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Londons Gherkin sold to Brazilian Billionaire

November 11 2014

One of London’s most iconic buildings, the Gherkin, has been sold to a Brazilian Multi-Billionaire in a deal reportedly worth £726 million.

Brazilian banker Joseph Safra, owner of the Safra group brought the 180 metre tower following the appointment of Savills and Deloitte Real Estate to find a buyer early this year.

The Safra Group said: “The acquisition of 30 St Mary Axe is consistent with our real estate strategy of investing in properties that are truly special – at the best locations within great cities” adding that they had grand plans for the development of the already world-famous building.

“While only 10 years old, this building is already a London icon that is distinguished from others in the market, with excellent value growth potential.”

“We intend to make the building even better and more desirable through active ownership that will lead to a range of enhancements that will benefit tenants,” Safra Group said.

The Safra Group runs banking interests in North and South America, Europe, the Middle East and Asia that manage assets worth more than $200bn.

Joseph Safra, 75, is thought to be personally worth about $15bn.

30 St Mary Axe

The Gherkin (official name 30 st Mary Axe) was designed by Lord Foster, and constructed for the firm Swiss Re, who are still the largest occupier of the building, occupying 50,000m² of office space along with law firm Kirkland & Ellis. The pickled cucumber-shaped structure cost £183 million to build and was completed in 2004.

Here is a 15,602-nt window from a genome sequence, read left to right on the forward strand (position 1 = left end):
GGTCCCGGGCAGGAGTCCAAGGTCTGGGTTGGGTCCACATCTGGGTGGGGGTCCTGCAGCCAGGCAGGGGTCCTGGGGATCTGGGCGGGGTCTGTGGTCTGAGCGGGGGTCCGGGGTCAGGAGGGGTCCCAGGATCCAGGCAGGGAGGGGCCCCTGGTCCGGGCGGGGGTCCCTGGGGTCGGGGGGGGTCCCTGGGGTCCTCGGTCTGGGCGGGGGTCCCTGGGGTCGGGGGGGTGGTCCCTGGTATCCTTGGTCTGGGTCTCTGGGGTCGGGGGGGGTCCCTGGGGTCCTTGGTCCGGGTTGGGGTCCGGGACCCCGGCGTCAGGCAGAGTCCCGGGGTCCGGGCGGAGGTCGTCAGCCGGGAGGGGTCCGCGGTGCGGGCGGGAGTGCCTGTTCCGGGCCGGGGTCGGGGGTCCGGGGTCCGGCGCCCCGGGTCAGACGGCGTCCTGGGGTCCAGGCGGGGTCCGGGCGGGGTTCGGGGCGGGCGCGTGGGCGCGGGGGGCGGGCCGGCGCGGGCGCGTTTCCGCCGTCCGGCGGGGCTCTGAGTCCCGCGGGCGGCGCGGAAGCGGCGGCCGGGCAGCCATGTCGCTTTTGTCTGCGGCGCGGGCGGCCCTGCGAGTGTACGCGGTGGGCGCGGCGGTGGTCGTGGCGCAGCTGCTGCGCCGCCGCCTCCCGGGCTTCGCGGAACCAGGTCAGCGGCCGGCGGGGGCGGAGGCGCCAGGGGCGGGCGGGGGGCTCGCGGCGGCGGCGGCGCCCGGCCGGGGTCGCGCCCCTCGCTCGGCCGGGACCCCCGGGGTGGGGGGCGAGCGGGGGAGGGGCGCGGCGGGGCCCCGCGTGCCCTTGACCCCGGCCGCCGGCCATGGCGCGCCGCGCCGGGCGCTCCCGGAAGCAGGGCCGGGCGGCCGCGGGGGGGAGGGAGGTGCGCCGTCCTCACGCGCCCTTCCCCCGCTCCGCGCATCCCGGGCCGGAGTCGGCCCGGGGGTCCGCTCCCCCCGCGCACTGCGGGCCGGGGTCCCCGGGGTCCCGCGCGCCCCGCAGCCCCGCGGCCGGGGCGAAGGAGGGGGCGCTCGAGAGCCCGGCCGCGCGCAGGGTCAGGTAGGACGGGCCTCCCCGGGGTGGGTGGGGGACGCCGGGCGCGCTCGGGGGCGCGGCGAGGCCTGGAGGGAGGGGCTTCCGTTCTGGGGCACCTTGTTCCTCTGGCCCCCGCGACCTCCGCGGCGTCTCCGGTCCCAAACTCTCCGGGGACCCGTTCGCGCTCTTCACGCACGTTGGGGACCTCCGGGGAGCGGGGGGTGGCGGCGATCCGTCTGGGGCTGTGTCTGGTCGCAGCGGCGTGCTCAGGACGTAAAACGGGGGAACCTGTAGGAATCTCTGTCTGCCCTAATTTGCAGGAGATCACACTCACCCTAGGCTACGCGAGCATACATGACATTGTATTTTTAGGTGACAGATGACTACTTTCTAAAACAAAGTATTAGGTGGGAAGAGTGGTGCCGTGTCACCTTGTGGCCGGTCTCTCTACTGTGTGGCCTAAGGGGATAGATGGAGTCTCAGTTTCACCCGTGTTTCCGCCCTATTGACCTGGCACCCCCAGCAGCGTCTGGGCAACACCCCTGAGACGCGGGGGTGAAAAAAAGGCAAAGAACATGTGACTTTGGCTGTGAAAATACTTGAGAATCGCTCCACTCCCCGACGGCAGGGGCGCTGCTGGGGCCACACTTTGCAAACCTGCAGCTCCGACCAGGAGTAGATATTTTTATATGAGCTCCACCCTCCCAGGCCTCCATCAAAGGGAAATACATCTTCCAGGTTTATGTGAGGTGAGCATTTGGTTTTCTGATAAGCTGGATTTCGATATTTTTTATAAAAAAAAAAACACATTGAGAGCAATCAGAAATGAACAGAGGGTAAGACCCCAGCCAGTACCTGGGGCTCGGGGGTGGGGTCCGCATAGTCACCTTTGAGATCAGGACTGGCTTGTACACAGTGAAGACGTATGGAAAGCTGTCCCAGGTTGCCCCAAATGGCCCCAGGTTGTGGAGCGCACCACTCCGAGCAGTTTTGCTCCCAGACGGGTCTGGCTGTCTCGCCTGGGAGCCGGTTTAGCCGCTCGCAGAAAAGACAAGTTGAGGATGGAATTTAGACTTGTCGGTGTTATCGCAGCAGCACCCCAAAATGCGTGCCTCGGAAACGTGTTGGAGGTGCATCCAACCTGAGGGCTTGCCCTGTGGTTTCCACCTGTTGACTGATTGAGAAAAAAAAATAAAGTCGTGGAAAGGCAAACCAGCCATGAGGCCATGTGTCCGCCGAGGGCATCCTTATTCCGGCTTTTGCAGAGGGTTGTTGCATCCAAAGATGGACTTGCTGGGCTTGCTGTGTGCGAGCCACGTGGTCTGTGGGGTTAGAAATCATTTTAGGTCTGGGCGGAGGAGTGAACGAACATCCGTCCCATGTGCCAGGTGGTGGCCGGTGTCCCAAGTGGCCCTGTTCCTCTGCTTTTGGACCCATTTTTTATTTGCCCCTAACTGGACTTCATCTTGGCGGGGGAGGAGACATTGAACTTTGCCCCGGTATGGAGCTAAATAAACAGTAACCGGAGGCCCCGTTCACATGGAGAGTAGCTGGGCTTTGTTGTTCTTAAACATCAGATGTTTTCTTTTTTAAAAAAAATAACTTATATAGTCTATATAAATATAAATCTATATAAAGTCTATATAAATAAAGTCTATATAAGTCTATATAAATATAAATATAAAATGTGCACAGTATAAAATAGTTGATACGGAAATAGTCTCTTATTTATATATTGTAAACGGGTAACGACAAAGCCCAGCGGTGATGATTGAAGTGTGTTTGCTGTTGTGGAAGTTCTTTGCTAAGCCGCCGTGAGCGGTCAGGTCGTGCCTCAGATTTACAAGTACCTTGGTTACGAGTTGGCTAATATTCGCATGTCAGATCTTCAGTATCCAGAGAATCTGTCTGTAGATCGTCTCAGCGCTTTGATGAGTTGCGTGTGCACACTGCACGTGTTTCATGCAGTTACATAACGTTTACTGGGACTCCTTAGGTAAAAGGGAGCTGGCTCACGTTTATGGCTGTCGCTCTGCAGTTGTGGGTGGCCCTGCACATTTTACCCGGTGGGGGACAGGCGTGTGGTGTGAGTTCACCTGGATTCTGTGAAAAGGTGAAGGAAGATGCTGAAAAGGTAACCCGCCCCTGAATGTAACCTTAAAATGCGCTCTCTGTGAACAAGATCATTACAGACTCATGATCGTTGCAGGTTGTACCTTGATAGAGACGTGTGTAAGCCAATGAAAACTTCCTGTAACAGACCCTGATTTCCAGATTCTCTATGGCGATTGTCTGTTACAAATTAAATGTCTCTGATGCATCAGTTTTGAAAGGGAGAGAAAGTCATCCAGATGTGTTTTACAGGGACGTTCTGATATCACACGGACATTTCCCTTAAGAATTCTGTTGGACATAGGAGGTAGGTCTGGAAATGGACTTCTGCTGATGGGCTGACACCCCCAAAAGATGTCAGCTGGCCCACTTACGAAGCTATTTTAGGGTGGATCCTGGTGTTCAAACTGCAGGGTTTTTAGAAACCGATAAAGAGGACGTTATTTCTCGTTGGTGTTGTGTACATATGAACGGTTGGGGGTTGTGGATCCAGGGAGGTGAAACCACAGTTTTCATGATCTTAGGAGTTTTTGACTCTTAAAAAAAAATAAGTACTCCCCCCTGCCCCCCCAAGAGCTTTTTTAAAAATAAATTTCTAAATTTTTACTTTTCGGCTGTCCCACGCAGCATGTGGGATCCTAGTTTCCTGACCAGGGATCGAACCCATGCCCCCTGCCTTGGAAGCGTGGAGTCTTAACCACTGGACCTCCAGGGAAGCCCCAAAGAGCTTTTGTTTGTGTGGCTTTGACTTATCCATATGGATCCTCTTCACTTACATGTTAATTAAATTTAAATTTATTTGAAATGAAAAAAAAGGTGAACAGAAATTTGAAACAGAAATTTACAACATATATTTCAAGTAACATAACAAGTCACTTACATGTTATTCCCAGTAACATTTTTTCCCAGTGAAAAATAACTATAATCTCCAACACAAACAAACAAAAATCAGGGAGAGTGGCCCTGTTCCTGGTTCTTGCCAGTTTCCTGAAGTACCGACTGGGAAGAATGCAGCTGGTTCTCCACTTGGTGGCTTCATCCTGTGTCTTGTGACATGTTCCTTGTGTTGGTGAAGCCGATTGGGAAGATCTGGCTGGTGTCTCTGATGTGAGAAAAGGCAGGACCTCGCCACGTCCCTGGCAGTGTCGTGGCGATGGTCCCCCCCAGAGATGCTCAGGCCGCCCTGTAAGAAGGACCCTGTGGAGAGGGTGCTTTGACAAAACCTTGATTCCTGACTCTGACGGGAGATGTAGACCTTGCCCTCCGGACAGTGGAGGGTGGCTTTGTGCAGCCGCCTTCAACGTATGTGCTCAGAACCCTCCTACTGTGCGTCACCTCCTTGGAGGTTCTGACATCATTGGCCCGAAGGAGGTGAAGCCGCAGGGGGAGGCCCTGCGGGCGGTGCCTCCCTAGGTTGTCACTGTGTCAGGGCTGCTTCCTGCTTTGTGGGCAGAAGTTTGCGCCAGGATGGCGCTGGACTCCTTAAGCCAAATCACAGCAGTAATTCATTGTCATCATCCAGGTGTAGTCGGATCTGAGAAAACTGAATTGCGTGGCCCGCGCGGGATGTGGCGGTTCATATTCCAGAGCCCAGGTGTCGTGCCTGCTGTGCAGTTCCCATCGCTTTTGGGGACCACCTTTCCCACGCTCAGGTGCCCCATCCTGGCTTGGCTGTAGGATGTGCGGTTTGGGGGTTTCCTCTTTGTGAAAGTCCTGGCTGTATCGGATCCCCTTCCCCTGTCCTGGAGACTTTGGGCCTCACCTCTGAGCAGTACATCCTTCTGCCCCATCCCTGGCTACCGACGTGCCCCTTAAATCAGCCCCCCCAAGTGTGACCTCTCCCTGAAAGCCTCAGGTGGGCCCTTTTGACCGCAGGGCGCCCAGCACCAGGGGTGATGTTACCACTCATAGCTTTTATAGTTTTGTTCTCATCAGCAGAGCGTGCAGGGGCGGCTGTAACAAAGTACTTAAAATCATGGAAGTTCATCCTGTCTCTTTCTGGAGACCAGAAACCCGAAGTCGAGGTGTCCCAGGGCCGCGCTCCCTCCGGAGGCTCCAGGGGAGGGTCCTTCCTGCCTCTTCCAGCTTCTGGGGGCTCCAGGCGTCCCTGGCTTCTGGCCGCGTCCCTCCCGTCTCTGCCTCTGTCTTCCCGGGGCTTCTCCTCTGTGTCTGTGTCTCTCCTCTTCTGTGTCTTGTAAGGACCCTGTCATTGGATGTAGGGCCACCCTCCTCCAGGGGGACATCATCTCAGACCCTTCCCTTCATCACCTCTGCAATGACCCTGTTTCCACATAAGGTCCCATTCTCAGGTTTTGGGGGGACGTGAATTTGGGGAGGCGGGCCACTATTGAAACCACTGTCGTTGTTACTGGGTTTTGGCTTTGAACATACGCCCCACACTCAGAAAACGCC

The building won the Royal Institute of British Architects’ Stirling Prize in 2004 for its “elegant and impressive” design laid out over 41 storeys maximising daylight and natural ventilation. It also uses about 50% less energy than a typical building of the same size.

The building was last sold in 2006 for £600 million by Swiss Re, at the height of the last property boom.

It was bought by a fund managed by Germany’s IVG Immobilien and Evans Randall, a UK private equity group but over the last five years have been in default on the £395 million they borrowed to purchase the building.

Source BBC News and RT  

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